Asus EEE Pad Transformer site now live

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Asus’ own site for the EEE Pad Transformer is now live, putting all the specs and features in one place. Read on for a full breakdown of the device.

Specifications:

  • Screen: 10.1″ LED-lit 1280×800 capacitive glass touchscreen with IPS technology (178 degree viewing angle)
  • CPU: Dual-core 1Ghz Tegra 2
  • RAM: 1GB
  • Storage: 16/32GB + microSD slot
  • Wireless: 802.11b/g/n (2.4Ghz, no mention of 5Ghz) Wifi, Bluetooth 2.1
  • Sensors: GPS, gyroscope, accelerometer, digital compass, light sensor
  • Cameras: 5mpix rear, 1.2mpix front (no mention of whether it records 720p or 1080p video)
  • Ports: 3.5mm audio, mini-HDMI, dock connector
  • Keyboard dock ports: 2x USB, SD card slot
  • Other dock features: keyboard, trackpad, 25Wh battery
  • Weight: 680 grams
  • Thickness: 13mm
  • Battery life: up to 9.5 hours standalone, 16 hours in dock

In other words, it’s pretty much the Xoom all over again- though with a working microSD slot and a lot of added functionality through the keyboard dock. The Transformer also has Asus’ Waveshare UI, which gives the user access to things like online storage and AirPlay/DLNA-like wireless streaming called MyNet.

As far as the physical specs, it’s both heavier and thicker than the iPad 2, but makes up for it with a much higher resolution display and better cameras. Software-wise the two can’t be compared so I’m not going into that. The use of mini-HDMI instead of HDMI makes sense since it’s on the tablet not the dock, though at this point in time you can’t just walk into any electronics store and get a mini-HDMI cable, so it’s borderline as proprietary (but much cheaper) than Apple’s HDMI adapter- and you don’t get VGA, component or composite video output. I’d have liked to have seen at least VGA on the dock- VGA and full sized HDMI would be even better, with mini-HDMI on the tablet itself.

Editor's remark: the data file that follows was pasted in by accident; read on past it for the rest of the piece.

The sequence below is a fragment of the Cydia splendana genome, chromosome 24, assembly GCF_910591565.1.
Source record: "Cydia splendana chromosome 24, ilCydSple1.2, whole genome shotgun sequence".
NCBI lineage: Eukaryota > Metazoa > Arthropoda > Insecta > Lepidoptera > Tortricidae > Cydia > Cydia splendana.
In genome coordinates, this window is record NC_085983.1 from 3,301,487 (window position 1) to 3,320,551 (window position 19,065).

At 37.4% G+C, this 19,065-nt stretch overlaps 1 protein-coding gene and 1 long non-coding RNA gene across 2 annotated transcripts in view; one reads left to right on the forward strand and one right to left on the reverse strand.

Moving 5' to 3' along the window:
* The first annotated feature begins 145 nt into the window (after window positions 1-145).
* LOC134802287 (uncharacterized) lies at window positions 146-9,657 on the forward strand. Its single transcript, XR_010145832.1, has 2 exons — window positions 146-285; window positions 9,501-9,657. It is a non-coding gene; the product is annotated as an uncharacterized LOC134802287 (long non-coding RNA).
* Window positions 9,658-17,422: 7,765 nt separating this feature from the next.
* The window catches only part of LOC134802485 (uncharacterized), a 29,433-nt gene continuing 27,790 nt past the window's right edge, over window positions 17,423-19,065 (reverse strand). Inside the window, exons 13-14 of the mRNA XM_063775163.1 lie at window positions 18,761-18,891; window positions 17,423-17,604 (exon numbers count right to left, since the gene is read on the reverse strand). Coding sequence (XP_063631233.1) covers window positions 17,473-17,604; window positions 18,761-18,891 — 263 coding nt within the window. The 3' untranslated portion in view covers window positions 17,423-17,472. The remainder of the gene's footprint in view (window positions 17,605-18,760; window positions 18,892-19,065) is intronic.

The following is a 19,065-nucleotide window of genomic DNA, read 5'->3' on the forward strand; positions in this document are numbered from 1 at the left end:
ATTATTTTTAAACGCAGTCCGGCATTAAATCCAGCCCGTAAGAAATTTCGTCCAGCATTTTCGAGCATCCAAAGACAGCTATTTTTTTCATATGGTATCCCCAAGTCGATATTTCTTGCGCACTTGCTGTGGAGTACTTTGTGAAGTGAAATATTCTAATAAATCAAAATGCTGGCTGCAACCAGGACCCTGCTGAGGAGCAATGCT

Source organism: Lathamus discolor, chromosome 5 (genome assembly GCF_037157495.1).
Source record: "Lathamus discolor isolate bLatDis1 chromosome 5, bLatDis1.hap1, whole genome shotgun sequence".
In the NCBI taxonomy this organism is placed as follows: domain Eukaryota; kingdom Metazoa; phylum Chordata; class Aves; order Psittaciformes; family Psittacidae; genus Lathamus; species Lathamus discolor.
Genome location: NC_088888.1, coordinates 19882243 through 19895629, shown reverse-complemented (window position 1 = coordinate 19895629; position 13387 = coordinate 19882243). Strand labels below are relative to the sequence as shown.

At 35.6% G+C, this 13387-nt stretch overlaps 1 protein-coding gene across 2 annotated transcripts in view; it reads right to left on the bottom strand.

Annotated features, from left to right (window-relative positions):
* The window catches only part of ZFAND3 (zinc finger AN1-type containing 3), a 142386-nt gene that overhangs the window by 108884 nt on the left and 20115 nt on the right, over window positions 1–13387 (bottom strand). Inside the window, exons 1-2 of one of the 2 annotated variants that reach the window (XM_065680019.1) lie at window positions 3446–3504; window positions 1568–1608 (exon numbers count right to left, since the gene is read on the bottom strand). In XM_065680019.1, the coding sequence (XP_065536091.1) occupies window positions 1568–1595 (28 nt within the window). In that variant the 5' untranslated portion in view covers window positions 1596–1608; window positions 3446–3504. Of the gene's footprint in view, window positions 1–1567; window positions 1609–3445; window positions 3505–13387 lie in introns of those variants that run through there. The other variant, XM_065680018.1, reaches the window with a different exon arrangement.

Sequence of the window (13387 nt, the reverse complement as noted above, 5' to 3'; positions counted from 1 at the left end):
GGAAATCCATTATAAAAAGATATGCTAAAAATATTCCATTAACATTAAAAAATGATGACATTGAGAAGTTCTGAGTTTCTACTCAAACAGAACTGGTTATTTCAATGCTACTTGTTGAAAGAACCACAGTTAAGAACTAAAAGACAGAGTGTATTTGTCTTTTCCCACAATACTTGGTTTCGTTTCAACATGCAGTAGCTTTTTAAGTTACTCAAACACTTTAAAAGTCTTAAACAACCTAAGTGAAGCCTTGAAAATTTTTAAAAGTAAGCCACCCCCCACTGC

This is the first Android tablet that I really like. It’s not just about the low pricetag and good experiences with Asus products earlier, but also that the thing just makes sense with the keyboard dock and all. So much sense that I want my iPad 2 to be more like it. I probably won’t end up getting one though, as Android is a massive dealbreaker for me. Keyboard docks, high screen resolutions, good cameras (I assume, megapixels tell lies all the time) don’t do me any good when the OS has more or less none of the apps I depend on daily- and yes I’ve checked. Most people aren’t in that situation though and for them I’d really suggest taking a long, hard look at the Transformer.

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Andreas Ødegård

Andreas Ødegård is more interested in aftermarket (and user created) software and hardware than chasing the latest gadgets. His day job as a teacher keeps him interested in education tech and takes up most of his time.

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